So the promises are both conditional and secure. Ligon Duncan says it forcefully, “A covenant by definition has conditions. There in no such thing as a wholly unconditional covenant. Don’t ever let anybody sell you a bill of goods that there is such a thing as an unconditional covenant. Why? Because you have to have two sides before you have a covenant. And if you have two sides, then you’ve got requirements. So a covenant by definition has conditions. And so the covenant of grace is both unilateral and bilateral. It is conditional and unconditional. It is monergistic and synergistic…God sovereignly fulfills the conditions of the covenant…the beauty of the covenant of grace is that God comes in and He Himself provides the basis of our part of the relationship.” (You see this time and time again in the NT. For example, look at Jude 1-7, a passage I’m preaching on this Sunday. There’s a seemingly paradoxical blend of unconditional promises, i.e. ‘you are kept by God’, alongside calls for vigilance and warnings for those who fall/apostatize.)
The covenant God made with the people of Israel at Sinai must be seen in light of the covenant with Abraham. There are differences in emphases between the two; however, there is great continuity. In fact, Exodus 2:23-25 sets the whole Exodus/Sinai event in the context of ‘God remembering’ his covenant with Abraham. The Sinai covenant advances the Abrahamic covenant in that it deals corporately and nationally with Israel. The law is set within the context of covenant, as a definition of what covenant keeping will look like (covenant is a bigger concept than law). The nation will experience God’s blessing if, and only if, it keeps covenant. On the other hand, it’s a mistake to call this a covenant of works. God’s grace is all over the covenant at Sinai. Israel wasn’t chosen because they kept covenant. Instead, keeping covenant was the proper response to having been chosen. Moreover, God graciously provided through the sacrificial system a means of dealing with the people’s sins, which God knew were inevitable. Still, for the nation to keep the land and the blessing, they would have to be faithful. They were not. That leads me to the next point.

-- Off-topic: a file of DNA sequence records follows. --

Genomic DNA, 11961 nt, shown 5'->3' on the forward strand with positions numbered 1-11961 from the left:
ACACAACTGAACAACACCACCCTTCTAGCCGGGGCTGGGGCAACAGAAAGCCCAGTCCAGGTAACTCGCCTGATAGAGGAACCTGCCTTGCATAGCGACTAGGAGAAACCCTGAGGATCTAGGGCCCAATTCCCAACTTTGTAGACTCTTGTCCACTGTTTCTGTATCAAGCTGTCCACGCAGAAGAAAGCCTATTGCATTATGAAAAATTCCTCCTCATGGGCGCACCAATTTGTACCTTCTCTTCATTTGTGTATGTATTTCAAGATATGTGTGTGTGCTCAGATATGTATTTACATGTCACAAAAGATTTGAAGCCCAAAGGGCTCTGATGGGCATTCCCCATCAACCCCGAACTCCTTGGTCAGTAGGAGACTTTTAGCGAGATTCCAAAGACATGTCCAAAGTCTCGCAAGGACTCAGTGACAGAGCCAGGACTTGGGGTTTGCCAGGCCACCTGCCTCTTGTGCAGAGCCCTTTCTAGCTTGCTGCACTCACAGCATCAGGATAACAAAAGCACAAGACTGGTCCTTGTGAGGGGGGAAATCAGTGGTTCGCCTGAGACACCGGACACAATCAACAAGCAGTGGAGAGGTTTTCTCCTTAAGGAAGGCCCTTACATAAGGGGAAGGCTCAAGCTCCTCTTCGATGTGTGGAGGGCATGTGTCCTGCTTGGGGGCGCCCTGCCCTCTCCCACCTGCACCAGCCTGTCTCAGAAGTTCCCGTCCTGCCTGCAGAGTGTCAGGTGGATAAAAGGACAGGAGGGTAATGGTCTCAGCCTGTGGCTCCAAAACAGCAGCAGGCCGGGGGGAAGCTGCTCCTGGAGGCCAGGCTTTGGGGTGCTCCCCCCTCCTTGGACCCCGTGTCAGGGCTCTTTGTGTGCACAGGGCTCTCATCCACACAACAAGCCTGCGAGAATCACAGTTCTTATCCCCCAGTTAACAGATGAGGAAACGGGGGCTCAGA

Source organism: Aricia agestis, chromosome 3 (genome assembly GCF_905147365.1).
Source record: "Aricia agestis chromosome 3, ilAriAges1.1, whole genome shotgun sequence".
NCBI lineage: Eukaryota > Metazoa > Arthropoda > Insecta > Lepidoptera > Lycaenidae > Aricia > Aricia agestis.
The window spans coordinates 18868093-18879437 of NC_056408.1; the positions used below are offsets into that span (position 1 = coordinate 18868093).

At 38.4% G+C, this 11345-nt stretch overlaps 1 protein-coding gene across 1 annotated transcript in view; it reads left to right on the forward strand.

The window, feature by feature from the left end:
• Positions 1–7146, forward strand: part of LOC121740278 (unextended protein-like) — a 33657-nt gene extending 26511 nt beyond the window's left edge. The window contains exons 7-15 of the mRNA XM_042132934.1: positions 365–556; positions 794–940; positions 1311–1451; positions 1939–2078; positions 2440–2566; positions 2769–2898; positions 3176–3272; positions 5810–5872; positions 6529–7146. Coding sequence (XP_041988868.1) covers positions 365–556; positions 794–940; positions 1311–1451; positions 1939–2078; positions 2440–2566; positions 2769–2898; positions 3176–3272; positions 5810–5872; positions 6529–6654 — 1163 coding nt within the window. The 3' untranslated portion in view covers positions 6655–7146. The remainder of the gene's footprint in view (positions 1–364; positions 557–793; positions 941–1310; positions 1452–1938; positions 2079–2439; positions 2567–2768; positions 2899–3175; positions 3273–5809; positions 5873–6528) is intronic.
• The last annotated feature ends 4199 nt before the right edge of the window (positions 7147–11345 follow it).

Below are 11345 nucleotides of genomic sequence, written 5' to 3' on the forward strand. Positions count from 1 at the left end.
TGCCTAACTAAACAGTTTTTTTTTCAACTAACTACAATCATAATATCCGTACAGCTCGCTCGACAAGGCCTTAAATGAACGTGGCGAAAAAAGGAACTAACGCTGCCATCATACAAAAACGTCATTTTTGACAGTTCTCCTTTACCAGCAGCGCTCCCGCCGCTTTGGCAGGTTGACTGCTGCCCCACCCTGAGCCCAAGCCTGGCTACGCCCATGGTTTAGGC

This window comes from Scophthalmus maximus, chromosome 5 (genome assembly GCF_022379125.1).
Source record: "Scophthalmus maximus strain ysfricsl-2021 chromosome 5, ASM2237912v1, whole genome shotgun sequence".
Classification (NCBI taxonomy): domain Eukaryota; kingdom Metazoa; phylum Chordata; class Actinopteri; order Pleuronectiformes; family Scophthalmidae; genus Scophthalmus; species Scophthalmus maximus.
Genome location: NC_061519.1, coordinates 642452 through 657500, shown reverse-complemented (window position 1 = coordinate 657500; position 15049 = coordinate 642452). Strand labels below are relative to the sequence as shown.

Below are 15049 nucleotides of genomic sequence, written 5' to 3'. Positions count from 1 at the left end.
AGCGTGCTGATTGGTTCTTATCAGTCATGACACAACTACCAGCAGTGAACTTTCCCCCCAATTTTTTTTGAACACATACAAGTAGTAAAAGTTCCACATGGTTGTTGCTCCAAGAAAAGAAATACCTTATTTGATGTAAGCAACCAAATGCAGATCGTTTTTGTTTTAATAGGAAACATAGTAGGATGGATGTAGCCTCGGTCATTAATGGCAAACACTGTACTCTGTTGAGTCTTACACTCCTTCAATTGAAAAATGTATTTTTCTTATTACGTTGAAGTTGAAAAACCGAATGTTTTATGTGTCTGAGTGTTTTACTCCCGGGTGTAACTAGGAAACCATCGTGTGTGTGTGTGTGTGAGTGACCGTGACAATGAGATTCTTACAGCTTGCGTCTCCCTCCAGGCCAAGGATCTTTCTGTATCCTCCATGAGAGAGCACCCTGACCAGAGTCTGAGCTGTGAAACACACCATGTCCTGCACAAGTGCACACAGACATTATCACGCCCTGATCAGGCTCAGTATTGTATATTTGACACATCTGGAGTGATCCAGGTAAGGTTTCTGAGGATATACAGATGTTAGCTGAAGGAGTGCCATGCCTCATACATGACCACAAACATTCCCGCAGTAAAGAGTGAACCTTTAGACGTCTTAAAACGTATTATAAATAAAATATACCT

Second, Abraham’s true descendant do receive all God promised. Did Israel’s failures and faithlessness negate God’s promises? Does the question sound familiar? Paul anticipates the question when he says, “it is not as though the word of God has failed” (Rom. 9:6a), and “has God rejected his people?” (Rom. 11:1a). The answer is NO. The people of God, the true heirs of Abraham will receive the blessings God promised. But the people of God are not defined merely by their ancestry or by the certain physical marks (i.e. circumcision). In other words, not all Jews are truly Israel. In fact, it was never a purely ethnic thing. Not all of the descendants of Abraham were heirs of the promise. Ishmael was not, nor was Esau. Moreover, the Old Testament contains clear witness that being a Jew outwardly through circumcision wasn’t enough, circumcision needed to be of the heart also (Deut. 10:16, Deut. 30:6). Michael Williams writes in Far As The Curse Is Found: The Covenant Story Of Redemption, “True inclusion in the covenant came not to those who merely went through the formality of the circumcision rite but to those who bore it as a symbol of living faith in God who set Israel apart for his service” (see Gal 3:7-9, Rom. 9:8).
In the NT it becomes clear that Jesus Christ was the ‘True Israel of God’. God’s says of Israel, “Then you shall say to Pharaoh, ‘Thus says the Lord, Israel is my firstborn son, and I say to you, ‘Let my son go that he may serve me.” If you refuse to let him go, behold, I will kill your firstborn son‘ “(Exodus 4:22-23, ESV). Compare that to the teaching of the NT (Rom. 8:29, Col. 1:15; Heb. 1:6, Luke 3:22 and especially Luke 9:35).